Education Enablers And Entrepreneurs
How education can play the role of both a lucrative and noble enterprise
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At the 2017 edition of BW Education’s ‘Top Education Brands Of India 2017’, top industry veterans and experts came together to analyse, discuss and recognise education establishments across the day-long conference and awards ceremony. The private education sector, which was valued at around $96 billion in 2015 is estimated to reach $133 billion by 2020, according to India Brand Equity Foundation. The ‘Top Education Brands Of India 2017’initiative has come at a time when the country is witnessing a surge of ‘educational brands’ and franchise-based schools as well as the group-led educational institutions, which has converted education into a much more competitive space.
Padma Bhushan and Padma Shri awardee and former principal of New Delhi-based DPS, RK Puram, Shayama Chona called for a greater participation of the private sector in education and make it a priority.
“The opportunity is in the hands of private entrepreneurs, I would
rather call them social entrepreneurs, has been limited. They are not able to take it to the level it should be. I applaud those entrepreneurs, as what could not be accomplished elsewhere is undertaken by the private sector,” said Chona.
Panellists also deliberated on why just building a brand is not enough, the industry now needs course correction simultaneously.
Moderator for one of the sessions, Madhuri Parti, Director Academics, Lakshmipat Singhania Education Foundation, pointed out that “building a brand merely is not enough, but sustaining it is where the challenge truly lies”.
Echoeing Chona’s views, Parti, too, pointed out that privatisation in this space should not be looked down upon. “It is not a sinful word, nor a crime,” Chona had said earlier, while talking about profits in the sphere of education.
Technology is making headway in almost all sectors, including education. A panel discussion on how technology is transforming the status quo of education addressed the right questions.
“I see technology still at the periphery of our education system,” said Anmol Arora, MD, Shemrock Group. “We have large numbers of edu-tech companies and IT enablers. We have a huge supply and demand and an understanding that this marriage of technology and education would be perfect, but somehow at the ground level it’s a forced relation,” pointed out Arora.
On the contrary, Hemant Sahal, Founder & CEO, CollPoll, said technology has not been able to integrate into the education space because of limited understanding of technology investment benefits.
Another discussion on education brand investment saw panellists like Billa Bhandari, CEO Geneva School of Public Policy and Governance; Neeraj Sharma, CEO, Indian School Finance Corporation; Bobby Bhatia, CEO and co-founder, Frankinvest and Dilip Puri, founder and CEO, Indian School of Hospitality.
Sharma while talking about ROI and how it depends on various factors said, “It is a lucrative business but returns highly depend on your selection.”
Puri pointed out the importance of life-skills in higher level education. He said, “The business of education is important because a school or an institution performing well financially would only be able to pay its teachers and other staff members well. And only then it would become easier to introduce technology-based enablers and other devices to improve the education quality in India.”
The conference also hosted a discussion on ethics vs business and how we need perceive education in the country. Kunwar Shekhar Vijendra, Chancellor, Shobhit University said, “Education is not a profession, it is a passion.” He further added that it is believed that business in education is not carried out for profit, but that dilemma needs to be removed.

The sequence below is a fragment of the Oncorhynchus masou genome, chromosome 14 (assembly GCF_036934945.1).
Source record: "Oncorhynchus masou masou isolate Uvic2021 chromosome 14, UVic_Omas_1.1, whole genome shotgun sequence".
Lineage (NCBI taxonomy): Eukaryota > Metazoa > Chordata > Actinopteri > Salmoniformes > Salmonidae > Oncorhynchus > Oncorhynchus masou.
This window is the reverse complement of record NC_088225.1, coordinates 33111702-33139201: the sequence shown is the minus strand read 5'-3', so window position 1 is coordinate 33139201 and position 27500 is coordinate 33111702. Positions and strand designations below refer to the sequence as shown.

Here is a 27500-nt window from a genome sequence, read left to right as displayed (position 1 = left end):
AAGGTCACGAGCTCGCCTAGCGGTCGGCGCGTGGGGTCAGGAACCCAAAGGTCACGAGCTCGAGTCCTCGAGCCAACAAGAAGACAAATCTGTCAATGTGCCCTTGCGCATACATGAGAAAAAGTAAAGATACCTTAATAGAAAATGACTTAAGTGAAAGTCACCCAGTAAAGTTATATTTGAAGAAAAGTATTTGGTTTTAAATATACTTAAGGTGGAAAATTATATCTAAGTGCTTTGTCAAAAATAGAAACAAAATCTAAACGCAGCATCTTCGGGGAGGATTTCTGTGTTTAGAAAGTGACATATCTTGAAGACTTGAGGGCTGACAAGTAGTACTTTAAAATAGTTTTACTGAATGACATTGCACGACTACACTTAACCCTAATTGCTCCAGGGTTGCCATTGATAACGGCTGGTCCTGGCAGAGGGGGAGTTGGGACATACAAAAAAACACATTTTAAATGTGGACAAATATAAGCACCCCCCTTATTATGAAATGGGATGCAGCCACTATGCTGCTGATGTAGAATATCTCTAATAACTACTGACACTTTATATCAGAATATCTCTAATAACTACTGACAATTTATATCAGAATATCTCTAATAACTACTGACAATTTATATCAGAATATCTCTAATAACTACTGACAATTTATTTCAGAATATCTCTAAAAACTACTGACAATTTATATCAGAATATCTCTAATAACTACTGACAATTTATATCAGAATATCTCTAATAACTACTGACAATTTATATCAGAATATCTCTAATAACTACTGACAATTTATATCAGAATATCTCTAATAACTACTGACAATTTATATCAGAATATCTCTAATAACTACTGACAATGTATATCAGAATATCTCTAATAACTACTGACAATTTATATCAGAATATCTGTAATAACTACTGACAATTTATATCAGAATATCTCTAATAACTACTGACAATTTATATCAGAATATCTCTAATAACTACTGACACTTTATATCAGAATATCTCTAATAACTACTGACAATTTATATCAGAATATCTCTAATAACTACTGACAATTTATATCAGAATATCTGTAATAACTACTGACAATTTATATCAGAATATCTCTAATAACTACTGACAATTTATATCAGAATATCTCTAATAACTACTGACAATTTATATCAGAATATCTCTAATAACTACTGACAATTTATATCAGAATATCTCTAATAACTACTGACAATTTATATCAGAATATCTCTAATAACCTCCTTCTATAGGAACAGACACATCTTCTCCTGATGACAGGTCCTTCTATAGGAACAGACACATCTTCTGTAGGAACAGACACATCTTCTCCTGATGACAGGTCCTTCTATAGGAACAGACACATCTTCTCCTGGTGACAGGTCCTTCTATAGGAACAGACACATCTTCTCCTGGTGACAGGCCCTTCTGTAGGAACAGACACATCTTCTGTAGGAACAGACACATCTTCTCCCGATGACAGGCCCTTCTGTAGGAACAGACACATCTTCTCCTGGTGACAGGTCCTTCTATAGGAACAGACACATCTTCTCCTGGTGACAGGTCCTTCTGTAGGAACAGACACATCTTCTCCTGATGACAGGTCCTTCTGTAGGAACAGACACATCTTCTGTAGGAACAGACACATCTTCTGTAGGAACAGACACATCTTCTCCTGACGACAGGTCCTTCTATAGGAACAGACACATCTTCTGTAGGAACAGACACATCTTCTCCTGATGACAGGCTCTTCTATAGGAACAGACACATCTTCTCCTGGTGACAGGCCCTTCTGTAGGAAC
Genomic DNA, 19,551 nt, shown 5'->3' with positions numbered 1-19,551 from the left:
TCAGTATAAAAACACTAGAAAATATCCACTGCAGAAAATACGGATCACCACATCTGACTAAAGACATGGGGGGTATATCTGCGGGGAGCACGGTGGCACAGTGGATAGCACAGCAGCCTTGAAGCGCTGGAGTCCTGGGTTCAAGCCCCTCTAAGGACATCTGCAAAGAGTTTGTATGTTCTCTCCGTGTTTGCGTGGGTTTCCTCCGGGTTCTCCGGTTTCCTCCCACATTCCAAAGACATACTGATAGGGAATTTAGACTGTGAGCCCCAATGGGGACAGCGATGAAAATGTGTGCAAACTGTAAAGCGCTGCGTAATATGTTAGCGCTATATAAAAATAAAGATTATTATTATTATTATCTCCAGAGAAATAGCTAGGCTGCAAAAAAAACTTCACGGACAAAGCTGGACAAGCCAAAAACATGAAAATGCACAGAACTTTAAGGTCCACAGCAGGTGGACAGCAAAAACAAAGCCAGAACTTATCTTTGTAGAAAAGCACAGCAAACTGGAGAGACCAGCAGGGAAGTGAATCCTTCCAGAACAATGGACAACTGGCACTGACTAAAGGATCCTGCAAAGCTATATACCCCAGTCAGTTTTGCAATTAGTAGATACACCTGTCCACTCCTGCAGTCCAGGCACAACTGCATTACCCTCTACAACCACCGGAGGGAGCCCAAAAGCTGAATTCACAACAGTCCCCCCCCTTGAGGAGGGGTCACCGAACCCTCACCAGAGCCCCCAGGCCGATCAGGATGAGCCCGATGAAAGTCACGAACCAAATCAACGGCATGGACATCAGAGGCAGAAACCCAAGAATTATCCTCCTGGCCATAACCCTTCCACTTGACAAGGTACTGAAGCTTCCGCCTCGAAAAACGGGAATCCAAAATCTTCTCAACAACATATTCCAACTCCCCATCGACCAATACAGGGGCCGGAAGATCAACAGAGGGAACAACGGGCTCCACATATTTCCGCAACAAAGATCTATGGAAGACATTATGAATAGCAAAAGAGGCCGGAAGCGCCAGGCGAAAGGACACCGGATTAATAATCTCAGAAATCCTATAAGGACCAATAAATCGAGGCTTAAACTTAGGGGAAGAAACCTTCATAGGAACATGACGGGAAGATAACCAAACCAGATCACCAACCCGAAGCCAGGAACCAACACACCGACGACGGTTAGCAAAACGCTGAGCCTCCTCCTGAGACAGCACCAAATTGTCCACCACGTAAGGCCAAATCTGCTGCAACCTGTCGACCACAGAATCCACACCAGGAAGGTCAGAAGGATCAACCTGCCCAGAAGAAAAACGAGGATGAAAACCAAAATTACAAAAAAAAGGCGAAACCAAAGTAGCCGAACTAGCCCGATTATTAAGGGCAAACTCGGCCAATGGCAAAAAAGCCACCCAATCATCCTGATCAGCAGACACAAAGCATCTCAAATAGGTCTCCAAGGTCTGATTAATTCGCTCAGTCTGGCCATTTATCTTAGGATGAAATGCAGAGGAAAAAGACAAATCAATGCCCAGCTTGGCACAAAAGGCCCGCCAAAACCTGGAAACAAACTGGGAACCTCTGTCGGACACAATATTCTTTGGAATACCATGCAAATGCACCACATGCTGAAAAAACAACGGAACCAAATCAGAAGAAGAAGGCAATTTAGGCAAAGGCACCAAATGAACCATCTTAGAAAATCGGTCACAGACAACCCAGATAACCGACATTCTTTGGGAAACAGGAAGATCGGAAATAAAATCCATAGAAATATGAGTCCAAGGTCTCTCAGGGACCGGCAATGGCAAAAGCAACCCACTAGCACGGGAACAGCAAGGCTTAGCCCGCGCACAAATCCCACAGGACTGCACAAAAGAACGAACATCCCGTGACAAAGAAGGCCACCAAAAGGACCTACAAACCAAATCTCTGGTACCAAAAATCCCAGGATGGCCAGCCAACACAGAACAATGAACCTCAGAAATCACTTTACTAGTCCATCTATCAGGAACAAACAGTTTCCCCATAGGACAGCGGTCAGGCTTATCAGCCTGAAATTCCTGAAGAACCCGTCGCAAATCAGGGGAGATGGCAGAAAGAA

S.S. Mantha, Former Chairman, All India Council for Technical Education (AICTE) said that the “constitutional position holds that education is not for profit, it is seen as imparting knowledge”. Mantha elaborated this by saying that it is usually believed that “knowledge and making money do not go hand-in-hand, thus people need to come together to self- regulate.”
Another issue that was discussed during this session was the elitism in higher education in India. Professor Kamal Mitra Chenoy, JNU said, “In India, we are reproducing elitism in the sphere of higher education specifically, which is clearly leading in creating a greater gap between the levels of universities like the IITs, JNU and other state universities which is at a much lower level.”
“We must have a more adequate and an egalitarian educational system so that each individual has a better chance at a decent education, which is currently not the state,” he emphasised.
Addressing the conference, Manish Kumar, CEO, National Skill Development Centre, said that they train about 5 lakh students every year from Class 9 to Class 12 and about 86 per cent of these students are able to find employment. “They are trained in 16 different skills, based on their choice of what they want to be trained on. This shows that when we do skilling in schools, the outcome is far superior,” said Kumar.
Skilling should start at school-level as both skills and academics co-exist and when people move from academics to a skill-based environment, there remains no bar between a skilled person and an academician as it was the case earlier, Kumar said on the sidelines of event held on 3 November at Le Meridian, New Delhi.
Having analysed and discussed the various issues aligning the education sector in the country with a special emphasis on ‘educational brands’, the conference concluded with felicitating the winners spanning across various education categories including best Pre-school franchise brands, K-12 franchise brands, K-12 school of the year and other higher education group awards.